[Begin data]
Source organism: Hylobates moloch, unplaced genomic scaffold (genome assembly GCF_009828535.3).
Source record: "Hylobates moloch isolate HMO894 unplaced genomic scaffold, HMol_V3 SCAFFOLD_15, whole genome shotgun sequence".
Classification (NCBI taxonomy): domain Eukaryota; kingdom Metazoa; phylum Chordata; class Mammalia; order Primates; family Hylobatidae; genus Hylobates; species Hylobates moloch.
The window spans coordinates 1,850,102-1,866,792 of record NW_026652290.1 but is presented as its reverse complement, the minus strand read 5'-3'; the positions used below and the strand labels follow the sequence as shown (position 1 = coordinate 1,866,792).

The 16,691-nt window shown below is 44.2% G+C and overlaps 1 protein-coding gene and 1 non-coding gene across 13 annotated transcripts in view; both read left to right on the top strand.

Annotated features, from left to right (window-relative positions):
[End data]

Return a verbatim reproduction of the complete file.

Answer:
Source organism: Hylobates moloch, unplaced genomic scaffold (genome assembly GCF_009828535.3).
Source record: "Hylobates moloch isolate HMO894 unplaced genomic scaffold, HMol_V3 SCAFFOLD_15, whole genome shotgun sequence".
Classification (NCBI taxonomy): domain Eukaryota; kingdom Metazoa; phylum Chordata; class Mammalia; order Primates; family Hylobatidae; genus Hylobates; species Hylobates moloch.
The window spans coordinates 1,850,102-1,866,792 of record NW_026652290.1 but is presented as its reverse complement, the minus strand read 5'-3'; the positions used below and the strand labels follow the sequence as shown (position 1 = coordinate 1,866,792).

The 16,691-nt window shown below is 44.2% G+C and overlaps 1 protein-coding gene and 1 non-coding gene across 13 annotated transcripts in view; both read left to right on the top strand.

Annotated features, from left to right (window-relative positions):